GE Capital Mortgage Insurance is teaming up with a nonprofit group to enable consumers with clean credit records to buy homes with no money down.
Under the new program, the National Association of Housing Partnerships puts its own money at risk and provides counseling services to the borrower, to mitigate the risk to the General Electric Co. unit.
Lenders have long toyed with the concept of providing mortgages without equity. Down payment requirements have served as a barrier to homeownership, "and they don't work to keep people in a home," said Kirk G. Willison, senior vice president at Countrywide Home Loans.
But 100% home financing is tricky, because the extra risk has to be absorbed somehow. Fannie Mae and Freddie Mac will not buy loans with less than 20% down unless they come with mortgage insurance. And mortgage insurers are prohibited in most states from insuring loans with less than 3% down.
In GE's program, the nonprofit group will guarantee the first 3% of the loan. If loans fall 20 days past due, GE will immediately notify the group through the Internet, so it can intervene. To compensate, NAHP gets an up- front 50-basis-point fee from the lender and an annual service fee from GE.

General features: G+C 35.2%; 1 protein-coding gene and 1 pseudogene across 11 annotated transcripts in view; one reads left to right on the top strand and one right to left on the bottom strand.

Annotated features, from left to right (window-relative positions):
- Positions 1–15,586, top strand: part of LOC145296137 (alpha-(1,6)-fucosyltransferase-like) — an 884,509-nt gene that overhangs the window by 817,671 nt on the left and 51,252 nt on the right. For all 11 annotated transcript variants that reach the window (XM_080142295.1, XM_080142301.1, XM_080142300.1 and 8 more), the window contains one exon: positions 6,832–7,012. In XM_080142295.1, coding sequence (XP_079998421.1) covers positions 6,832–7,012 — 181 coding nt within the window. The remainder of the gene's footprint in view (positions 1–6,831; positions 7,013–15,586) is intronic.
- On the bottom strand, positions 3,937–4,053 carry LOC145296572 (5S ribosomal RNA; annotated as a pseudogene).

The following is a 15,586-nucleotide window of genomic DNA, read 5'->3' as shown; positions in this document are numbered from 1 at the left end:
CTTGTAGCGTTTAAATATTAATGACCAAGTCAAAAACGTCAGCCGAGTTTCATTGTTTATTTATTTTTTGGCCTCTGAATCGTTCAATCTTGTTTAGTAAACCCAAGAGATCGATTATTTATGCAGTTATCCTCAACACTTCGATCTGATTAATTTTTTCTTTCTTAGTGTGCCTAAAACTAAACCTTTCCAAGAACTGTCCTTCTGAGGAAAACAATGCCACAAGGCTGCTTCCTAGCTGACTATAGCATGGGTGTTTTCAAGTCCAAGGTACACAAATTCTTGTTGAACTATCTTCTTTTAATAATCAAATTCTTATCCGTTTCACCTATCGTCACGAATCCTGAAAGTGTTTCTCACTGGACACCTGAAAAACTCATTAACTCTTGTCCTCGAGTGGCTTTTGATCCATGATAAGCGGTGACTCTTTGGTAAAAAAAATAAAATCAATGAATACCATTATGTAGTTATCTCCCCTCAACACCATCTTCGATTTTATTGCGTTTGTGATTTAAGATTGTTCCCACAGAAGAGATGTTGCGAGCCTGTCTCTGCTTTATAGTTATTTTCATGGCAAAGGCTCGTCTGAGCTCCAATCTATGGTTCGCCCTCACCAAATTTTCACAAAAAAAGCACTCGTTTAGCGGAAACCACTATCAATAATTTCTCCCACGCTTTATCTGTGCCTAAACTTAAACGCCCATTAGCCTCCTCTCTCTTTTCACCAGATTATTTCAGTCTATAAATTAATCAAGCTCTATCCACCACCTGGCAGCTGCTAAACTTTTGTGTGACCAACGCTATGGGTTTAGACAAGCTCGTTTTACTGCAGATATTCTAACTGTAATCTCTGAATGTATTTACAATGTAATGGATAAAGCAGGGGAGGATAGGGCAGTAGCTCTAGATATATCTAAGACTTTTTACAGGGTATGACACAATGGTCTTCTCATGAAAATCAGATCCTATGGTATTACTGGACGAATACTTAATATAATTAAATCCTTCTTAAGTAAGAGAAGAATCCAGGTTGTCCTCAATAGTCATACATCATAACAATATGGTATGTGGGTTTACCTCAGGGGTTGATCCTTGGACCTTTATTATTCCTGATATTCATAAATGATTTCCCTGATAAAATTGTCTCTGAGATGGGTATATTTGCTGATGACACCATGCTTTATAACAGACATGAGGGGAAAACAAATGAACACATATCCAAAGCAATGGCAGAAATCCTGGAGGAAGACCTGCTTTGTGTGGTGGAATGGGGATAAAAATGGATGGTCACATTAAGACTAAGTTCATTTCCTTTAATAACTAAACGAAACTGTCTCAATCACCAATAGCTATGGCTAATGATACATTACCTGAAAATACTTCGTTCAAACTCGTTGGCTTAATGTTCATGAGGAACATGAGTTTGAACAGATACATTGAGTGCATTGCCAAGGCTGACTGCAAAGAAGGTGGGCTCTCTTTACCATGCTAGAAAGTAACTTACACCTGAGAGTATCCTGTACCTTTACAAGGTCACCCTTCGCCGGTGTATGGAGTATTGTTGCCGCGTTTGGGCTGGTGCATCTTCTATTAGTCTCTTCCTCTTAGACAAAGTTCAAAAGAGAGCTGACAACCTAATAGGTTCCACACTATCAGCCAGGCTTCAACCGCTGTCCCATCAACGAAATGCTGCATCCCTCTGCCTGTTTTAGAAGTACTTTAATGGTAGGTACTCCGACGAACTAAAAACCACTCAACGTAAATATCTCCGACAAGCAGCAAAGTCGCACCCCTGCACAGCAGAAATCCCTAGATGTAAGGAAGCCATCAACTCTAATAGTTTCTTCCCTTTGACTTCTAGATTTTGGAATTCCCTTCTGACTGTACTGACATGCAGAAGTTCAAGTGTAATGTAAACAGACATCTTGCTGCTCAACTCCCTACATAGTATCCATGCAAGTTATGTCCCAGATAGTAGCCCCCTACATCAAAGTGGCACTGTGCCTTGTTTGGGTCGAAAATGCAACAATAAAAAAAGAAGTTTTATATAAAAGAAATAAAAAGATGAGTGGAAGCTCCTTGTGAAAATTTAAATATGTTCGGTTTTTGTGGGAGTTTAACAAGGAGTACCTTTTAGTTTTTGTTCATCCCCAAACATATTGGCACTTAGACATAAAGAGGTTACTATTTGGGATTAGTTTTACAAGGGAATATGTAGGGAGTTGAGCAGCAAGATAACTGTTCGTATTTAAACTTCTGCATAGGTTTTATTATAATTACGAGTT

"We regard this risk as considerably better than a normal 97% loan-to- value," said Mark Goldhaber, vice president of affordable housing at GE Capital Mortgage Insurance, citing the borrowers' high credit scores.
Nevertheless, the borrower pays an insurance premium 6 basis points higher than what is normally charged for a 97% loan-to-value loan, so GE can in turn pay the NAHP's fee.
Because of the nonprofit group's role as a credit counselor, "If the borrower does get into trouble they will view NAHP as a welcome help, not another phone call to dodge," Mr. Goldhaber said.
Thomas Bledsoe, president of the NAHP, expects that $500 million of loans will be originated under the new program this year, and that once it is in full swing, volume will be $1 billion per year. So far Countrywide is the only lender to sign up.
Bear Stearns and another GE unit, GE Capital Mortgage Services, will buy and securitize the loans originated in the new program. Fannie and Freddie will not, but GE executives say they are hopeful this will change.
GE's insurance unit rolled out a similar zero-down program last year, in which the riskiest 3% is held by an affiliate of the lender. But that did not work for Countrywide and other mortgage banks, which are reluctant to hold loans in portfolio, Mr. Willison said.